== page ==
‘Losing a brother, a son’
Deputies believed an El Dorado County man was being robbed. His marijuana partners say they thought they were—and that’s why they started shooting.
A deputy is dead after a firefight at an illegal marijuana grow in Somerset last week—and authorities blame the property owner who called 911.
El Dorado County Sheriff John D’Agostini told reporters last Thursday that he expects Christopher Garry Ross to face a manslaughter charge for the death of his deputy, Brian Ishmael, shot in the chest when he and a fellow deputy from San Joaquin County responded to Ross’ report that robbers were in his outdoor marijuana grow.
What Ross didn’t tell deputies was that he had been in cahoots for months with the people on his land, and now feared they might welch on their deal.
“Had he been truthful with our deputies and the 911 dispatcher, this tragic event would not have occurred,” D’Agostini said. “His actions directly related to this incident.”
According to a written affidavit by U.S. Drug Enforcement Administration task force officer Dave Stevenson, Ross allegedly agreed in July to lease a tree-shrouded patch of his remote property to the weed growers in exchange for $13,000. He received most of his take in cash and a Jeep Cherokee, but was still owed $3,000 as harvest time approached, the affidavit states.
Two Mexican nationals, identified as Juan Carlos Vasquez and Ramiro Bravo Morales, were allegedly camping near the grow for weeks and removing tops by mid-October. Concerned that his associates weren’t going to cover the outstanding balance, Ross called 911 after midnight on Oct. 23 to report that he was being robbed.
Identifying himself as a farmer who grows marijuana, Ross told the dispatcher that five people were raiding his garden, the affidavit states. He made no mention of his business arrangement or that he knew at least one of the men to be armed.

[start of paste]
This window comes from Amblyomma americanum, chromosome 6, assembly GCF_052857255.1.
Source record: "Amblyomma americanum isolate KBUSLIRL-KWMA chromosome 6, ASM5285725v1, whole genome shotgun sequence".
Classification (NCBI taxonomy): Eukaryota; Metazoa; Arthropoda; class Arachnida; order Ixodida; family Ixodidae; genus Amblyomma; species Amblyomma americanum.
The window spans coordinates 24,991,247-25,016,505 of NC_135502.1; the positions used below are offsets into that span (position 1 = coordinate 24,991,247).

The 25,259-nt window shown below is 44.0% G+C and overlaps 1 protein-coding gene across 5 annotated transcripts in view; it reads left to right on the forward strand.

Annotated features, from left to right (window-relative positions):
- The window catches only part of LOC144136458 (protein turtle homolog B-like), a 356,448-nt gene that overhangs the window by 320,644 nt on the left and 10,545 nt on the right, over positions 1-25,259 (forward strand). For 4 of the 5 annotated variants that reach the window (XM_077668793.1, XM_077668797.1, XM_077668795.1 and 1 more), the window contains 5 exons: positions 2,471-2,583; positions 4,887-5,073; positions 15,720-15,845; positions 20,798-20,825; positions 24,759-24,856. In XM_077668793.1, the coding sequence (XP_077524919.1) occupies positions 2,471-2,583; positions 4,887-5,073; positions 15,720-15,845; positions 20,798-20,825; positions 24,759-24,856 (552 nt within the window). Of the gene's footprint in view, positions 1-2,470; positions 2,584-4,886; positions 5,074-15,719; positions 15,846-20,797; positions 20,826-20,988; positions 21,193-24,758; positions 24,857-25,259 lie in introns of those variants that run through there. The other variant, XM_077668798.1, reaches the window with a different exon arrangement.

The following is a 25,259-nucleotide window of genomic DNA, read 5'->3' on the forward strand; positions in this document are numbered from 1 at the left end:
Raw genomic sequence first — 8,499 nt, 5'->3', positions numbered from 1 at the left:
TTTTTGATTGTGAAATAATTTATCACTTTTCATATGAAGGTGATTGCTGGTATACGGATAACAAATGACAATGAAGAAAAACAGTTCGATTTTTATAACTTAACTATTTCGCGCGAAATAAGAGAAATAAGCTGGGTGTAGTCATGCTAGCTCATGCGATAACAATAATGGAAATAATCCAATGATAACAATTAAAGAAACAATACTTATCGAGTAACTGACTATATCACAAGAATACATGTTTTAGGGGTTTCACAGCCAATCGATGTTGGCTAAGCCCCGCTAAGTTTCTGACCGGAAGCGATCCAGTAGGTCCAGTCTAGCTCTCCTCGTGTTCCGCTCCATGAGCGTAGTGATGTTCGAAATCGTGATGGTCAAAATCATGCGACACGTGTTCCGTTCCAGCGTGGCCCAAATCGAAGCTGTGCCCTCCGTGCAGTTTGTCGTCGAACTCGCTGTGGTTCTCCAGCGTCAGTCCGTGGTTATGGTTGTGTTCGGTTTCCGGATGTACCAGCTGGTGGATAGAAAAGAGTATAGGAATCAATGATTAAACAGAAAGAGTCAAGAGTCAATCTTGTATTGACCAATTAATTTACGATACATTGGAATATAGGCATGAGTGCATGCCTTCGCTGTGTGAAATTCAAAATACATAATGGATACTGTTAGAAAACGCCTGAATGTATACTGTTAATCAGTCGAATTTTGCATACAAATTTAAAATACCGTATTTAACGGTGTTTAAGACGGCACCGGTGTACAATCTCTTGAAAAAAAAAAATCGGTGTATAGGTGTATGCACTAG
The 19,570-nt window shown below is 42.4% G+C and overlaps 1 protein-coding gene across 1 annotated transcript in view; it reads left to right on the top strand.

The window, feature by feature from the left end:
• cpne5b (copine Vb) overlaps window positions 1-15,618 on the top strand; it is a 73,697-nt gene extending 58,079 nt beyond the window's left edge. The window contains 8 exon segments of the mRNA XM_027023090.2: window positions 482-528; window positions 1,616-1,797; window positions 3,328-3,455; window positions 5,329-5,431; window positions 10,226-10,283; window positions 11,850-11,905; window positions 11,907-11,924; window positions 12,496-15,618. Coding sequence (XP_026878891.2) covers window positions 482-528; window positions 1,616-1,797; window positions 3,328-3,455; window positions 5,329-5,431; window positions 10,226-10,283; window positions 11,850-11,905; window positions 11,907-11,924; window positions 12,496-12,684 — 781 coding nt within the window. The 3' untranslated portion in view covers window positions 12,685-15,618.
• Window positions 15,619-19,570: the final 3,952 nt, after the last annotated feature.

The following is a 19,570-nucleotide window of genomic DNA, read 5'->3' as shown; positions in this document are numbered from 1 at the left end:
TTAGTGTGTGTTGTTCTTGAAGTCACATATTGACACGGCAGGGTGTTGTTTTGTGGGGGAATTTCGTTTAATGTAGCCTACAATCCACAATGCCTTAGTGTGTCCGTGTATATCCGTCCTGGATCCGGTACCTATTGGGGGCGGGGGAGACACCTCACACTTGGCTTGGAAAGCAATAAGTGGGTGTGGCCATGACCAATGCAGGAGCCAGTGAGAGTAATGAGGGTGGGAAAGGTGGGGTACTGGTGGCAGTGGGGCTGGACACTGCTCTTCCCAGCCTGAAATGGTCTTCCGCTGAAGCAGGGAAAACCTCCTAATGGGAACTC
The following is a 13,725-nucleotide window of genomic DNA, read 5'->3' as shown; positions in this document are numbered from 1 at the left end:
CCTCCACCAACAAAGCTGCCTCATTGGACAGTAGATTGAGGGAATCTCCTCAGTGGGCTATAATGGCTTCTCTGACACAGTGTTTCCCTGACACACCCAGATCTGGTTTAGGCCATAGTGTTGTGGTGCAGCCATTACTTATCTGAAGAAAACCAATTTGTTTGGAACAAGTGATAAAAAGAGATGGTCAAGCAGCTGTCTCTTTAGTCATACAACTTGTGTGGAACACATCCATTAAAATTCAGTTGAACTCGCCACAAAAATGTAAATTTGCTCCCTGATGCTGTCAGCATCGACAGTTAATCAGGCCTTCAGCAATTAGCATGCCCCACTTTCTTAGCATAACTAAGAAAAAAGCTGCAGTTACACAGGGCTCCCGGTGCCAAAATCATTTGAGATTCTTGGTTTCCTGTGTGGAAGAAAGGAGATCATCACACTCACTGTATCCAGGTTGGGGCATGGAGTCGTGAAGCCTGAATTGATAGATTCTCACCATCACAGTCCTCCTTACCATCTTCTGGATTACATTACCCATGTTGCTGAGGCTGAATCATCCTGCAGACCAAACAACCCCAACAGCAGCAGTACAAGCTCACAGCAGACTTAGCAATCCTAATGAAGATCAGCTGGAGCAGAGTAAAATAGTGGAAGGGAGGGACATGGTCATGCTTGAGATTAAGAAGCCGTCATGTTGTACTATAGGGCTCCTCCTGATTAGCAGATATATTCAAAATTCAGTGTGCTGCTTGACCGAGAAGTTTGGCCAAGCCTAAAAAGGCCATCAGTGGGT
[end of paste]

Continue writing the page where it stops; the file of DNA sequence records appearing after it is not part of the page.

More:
D’Agostini said that Ishmael and his ride-along partner were the first to arrive at the home, set deep down a dusty access road and nearly camouflaged by thick tree canopies, recent Google satellite imagery shows. After speaking to Ross, the deputies went around back to the grow, announced themselves and asked whoever was in the high green to show themselves.
“And at that time they were immediately confronted with gunfire,” D’Agostini said.
Ishmael was struck twice—once in the foot and once above his bulletproof vest in the chest. The sheriff said his deputy died within minutes, but not before he and his ride-along partner, who was hit in the upper thigh, returned fire.
Multiple law enforcement agencies swarmed the area. Vasquez and Morales were captured while fleeing. According to the DEA affidavit, both men admitted they were hired to cultivate and protect a grow that numbered approximately marijuana 75 plants, and that they started firing when they saw bright lights coming toward them. Vasquez, who was wounded while firing an estimated 15 rounds from a handgun, told authorities that he thought the lights “belonged to people coming to rob him,” the affidavit states.
On Friday, the U.S. Attorney’s Office charged Vasquez, Morales and Ross with drug trafficking and firearms offenses.
D’Agostini noted the possibility of a federal prosecution during last Thursday’s press conference, his second in two days. He said losing an officer was like “losing a brother, a son.”
While recreational marijuana is legal in California, the black market thrives because of demand outside the golden state.
“There’s a lot of violence that surrounds these gardens,” D’Agostini said. “To say this is just medicine and does no harm and that the California laws that have been passed are going to be able to adequately prepare us … is a fallacy.”